About the Book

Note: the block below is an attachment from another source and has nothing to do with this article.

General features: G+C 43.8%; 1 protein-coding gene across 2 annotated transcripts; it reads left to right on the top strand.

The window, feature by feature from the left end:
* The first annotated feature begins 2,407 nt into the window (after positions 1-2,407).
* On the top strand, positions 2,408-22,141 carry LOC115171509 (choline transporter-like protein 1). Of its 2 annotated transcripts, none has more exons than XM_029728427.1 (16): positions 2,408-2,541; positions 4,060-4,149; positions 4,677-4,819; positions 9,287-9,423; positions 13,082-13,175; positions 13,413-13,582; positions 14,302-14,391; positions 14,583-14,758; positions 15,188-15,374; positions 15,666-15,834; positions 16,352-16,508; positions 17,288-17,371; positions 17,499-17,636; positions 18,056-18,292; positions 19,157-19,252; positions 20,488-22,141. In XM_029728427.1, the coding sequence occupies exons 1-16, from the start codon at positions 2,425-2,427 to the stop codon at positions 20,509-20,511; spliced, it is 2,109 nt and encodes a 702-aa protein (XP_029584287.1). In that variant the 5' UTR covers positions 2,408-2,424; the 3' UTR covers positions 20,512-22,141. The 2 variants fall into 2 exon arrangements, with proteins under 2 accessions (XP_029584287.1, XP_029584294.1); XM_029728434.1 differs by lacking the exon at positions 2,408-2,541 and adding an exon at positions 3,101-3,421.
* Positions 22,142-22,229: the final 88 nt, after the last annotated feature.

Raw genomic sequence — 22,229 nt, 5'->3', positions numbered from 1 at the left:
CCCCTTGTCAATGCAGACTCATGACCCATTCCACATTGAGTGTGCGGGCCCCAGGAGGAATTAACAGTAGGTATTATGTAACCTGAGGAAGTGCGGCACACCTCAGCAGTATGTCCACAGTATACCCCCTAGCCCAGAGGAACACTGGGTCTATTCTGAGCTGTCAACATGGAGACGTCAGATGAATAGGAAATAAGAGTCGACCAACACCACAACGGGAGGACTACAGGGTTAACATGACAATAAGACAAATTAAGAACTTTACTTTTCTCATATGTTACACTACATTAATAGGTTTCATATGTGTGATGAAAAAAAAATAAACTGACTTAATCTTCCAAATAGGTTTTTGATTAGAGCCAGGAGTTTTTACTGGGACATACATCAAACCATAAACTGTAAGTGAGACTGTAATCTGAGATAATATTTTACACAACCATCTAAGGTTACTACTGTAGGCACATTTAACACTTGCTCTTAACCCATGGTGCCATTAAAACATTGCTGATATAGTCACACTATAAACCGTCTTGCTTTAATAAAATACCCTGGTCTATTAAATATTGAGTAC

'drei' (German: three) developed concepts of context, implied narrative and space to communicate, amongst other things, darkness and danger. Images are, for me, inherently loaded with stories. I am interested in what or who is not there, what I can’t quite see and the helplessness of not being able to ‘ground’ an image in a time line. If something moves the viewer or I is it something more than social conditioning? Is there an innate aspect involved? Is there a transference that occurs when darkness and danger are implied? What preconceptions do the viewer and I bring to the experience? How does scarcity, complexity and proximity in both content and composition inform this process? The conclusions I draw are coloured by my own personal experience. Despite supposed impartiality or objective intent, I always project my own narratives into a scene. Ambiguity creates an immersive experience for the viewer with the referential becoming critical. What role does ignorance or knowledge play in how power is either taken or given to an artwork? The edition prints are large and very detailed. With this there is a paradox in the confrontation. The protagonists are making eye contact and are almost challenging the viewer whilst they themselves are empowered to examine their confronter in an intimacy not normally afforded. It’s a bit like being able to walk right up to a screaming person and feel their breath without any threat of a bite. This also reflects the image-making process in that they were produced in a very small space with both the camera and I being very much in the sitter’s personal space. By contrasting diptyches in an exhibition context, the ambition was to invent a deeply personal and confronting but, at the same time, completely fictional narrative.